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Northrop Grumman States a Favorable GAO Ruling Should End All Tanker Delay

KC-45 Program Must Move Forward

WASHINGTON, D.C. - June 17, 2008 - Northrop Grumman Corporation (NYSE:NOC) said today that if the Government Accountability Office (GAO) rejects the protest filed against the Air Force selection of the Northrop Grumman KC-45 aerial refueling tanker, there should be no further delay in the program moving forward.

"We have to keep in mind that the Air Force was ready as early as 2001 to begin replacing the aging KC-135 tanker fleet. The failed tanker lease agreement, coupled with the improper actions of our competitor, put the brakes on the tanker replacement effort," said Randy Belote, Northrop Grumman vice president of corporate & international communications. "If we're given the 'all clear,' it is critical that we get to work."

Aerospace Daily & Defense Report recently quoted Air Mobility Command chief, General Arthur Lichte, as saying that he wants to accelerate purchases of the new KC-45A tanker. He has expressed a desire to get funding approved for the fiscal 2010 budget request now being put together at the Pentagon. The goal is to boost production from 15 per year to 26 per year. A faster infusion of the new aircraft into the fleet would allow faster retirement of maintenance-needy KC-135s; otherwise, some KC-135s will still be flying in 2040.

Belote points out that there are tankers in the air right now that are older than Sputnik, and it is imperative that they be replaced by Northrop Grumman's modern and more capable KC-45s as soon as possible. "Forcing these 50-year-old KC-135s to fly even longer increases the chance of structural and system failures, putting the lives of our men and women at greater unnecessary risk."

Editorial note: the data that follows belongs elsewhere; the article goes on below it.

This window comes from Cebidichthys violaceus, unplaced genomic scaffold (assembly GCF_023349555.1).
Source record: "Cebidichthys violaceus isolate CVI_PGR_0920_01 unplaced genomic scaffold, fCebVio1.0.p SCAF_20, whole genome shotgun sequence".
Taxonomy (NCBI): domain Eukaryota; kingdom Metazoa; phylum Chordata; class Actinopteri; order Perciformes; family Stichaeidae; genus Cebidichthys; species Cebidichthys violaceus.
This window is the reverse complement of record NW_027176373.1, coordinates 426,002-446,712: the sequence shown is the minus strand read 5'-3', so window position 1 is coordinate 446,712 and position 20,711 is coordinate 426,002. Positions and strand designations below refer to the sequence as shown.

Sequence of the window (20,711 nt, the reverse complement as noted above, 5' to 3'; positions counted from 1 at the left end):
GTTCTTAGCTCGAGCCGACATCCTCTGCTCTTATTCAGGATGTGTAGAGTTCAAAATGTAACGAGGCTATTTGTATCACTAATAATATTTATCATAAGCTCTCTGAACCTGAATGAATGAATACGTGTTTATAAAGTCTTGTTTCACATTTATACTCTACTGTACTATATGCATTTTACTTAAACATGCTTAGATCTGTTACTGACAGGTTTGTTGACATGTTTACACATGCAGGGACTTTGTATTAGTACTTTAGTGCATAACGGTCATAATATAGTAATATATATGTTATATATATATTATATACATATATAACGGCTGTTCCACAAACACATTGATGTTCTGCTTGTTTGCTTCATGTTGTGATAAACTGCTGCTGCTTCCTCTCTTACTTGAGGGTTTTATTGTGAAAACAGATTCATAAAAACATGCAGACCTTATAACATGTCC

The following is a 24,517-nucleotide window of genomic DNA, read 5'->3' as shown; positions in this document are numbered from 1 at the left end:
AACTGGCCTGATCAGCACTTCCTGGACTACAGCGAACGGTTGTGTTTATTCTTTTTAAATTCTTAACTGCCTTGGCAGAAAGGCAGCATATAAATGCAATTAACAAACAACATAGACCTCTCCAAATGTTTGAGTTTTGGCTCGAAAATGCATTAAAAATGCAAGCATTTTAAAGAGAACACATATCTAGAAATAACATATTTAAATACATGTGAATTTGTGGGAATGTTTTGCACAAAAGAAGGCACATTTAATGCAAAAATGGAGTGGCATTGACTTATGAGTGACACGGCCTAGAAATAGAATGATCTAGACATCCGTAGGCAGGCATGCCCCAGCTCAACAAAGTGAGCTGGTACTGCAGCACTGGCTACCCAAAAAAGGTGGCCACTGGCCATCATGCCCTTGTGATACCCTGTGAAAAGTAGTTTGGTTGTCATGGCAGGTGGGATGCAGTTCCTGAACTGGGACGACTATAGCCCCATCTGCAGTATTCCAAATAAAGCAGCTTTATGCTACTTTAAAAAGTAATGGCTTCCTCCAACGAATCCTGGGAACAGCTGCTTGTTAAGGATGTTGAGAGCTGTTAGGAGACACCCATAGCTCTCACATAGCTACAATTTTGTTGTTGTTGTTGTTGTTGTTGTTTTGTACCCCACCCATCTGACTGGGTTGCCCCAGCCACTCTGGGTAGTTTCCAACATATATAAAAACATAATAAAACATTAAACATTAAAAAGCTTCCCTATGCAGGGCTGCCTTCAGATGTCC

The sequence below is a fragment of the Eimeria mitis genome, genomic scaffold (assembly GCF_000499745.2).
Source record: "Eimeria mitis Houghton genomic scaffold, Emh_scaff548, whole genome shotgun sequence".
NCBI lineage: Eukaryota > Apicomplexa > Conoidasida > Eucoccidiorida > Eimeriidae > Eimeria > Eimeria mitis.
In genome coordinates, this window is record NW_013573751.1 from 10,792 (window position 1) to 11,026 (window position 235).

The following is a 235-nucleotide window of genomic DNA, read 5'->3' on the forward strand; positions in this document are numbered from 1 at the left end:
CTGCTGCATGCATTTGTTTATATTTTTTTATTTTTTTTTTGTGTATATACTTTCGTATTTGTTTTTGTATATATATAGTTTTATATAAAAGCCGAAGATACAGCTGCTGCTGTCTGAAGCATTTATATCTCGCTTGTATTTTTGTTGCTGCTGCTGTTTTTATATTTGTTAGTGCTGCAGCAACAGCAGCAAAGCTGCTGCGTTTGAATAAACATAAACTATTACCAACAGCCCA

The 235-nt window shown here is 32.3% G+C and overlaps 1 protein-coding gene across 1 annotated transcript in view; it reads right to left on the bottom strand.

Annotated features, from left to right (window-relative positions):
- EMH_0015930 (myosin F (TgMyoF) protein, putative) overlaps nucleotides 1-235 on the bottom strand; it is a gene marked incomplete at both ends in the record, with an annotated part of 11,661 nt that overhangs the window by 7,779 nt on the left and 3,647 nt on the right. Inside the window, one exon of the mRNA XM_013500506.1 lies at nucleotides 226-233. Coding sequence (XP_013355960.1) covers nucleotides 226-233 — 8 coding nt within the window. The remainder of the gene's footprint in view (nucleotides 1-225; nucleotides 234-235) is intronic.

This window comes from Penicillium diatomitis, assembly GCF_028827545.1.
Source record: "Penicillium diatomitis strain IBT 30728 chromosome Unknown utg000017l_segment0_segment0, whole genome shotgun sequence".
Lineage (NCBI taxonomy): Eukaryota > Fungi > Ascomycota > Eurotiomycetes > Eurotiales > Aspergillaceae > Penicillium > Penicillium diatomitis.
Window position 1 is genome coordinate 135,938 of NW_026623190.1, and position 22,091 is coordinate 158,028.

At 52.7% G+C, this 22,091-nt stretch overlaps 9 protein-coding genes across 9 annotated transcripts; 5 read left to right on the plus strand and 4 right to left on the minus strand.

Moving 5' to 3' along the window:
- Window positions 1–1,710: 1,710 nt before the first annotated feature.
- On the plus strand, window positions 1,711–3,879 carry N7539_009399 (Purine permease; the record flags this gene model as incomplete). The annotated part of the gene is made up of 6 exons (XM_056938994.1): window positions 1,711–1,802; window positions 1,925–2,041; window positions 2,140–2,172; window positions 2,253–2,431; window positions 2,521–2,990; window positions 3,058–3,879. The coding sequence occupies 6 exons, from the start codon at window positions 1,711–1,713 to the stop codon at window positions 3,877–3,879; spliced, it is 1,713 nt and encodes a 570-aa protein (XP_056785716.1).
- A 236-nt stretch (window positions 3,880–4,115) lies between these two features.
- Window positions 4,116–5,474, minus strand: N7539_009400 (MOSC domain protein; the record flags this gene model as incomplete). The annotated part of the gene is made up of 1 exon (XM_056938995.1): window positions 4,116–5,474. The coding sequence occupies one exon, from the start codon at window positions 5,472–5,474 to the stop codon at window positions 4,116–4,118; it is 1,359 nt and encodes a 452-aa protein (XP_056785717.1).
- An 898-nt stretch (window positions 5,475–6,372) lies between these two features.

Meanwhile, the costs add up. KC-135s cost more per hour to fly than the KC-45. KC-45 airlift capacity will also enable the Air Force to reduce flying hours on the overstressed C-17 fleet, saving over $500 million per year.

In addition, more delay makes it more likely that money currently set aside for the tanker program could be diverted to other service or U.S. Department of Defense programs. The loss of these funds would require drawing on monies set aside for the KC-X program in 2009, which in turn would cause rippling delays to the entire effort and ultimately increase the overall cost of the new tankers.

"While Boeing was within its rights to protest, it has knocked the program three months off schedule," Belote added. "Further delay will achieve nothing but an increase in cost and risk." GAO affirmation of the Air Force selection will be the second win in a row for Northrop Grumman and the KC-45.

"Two in a row should be enough," Belote said. "It is our hope that anyone considering delaying this program any further, for any reason, would weigh their parochial desires against our shared patriotic duty to provide the new tanker to our men and women in uniform as soon as humanly possible."

"If the GAO gives the all clear, it's time to get to work," concluded Belote.

About the KC-45

The KC-45 Tanker aircraft will be assembled in Mobile, Ala. - establishing Mobile as the new cornerstone of the Southern Aerospace Corridor. The program will employ 48,000 American workers at 230 U.S. companies in 49 states; and will be built by a world-class industrial team led by Northrop Grumman, and includes EADS North America, General Electric Aviation and Sargent Fletcher.

Northrop Grumman Corporation is a global defense and technology company whose 120,000 employees provide innovative systems, products and solutions in information and services, electronics, aerospace and shipbuilding to government and commercial customers worldwide.

CONTACT:  Randy Belote
          (703) 875-8525

          Tim Paynter
          (321) 961-1101

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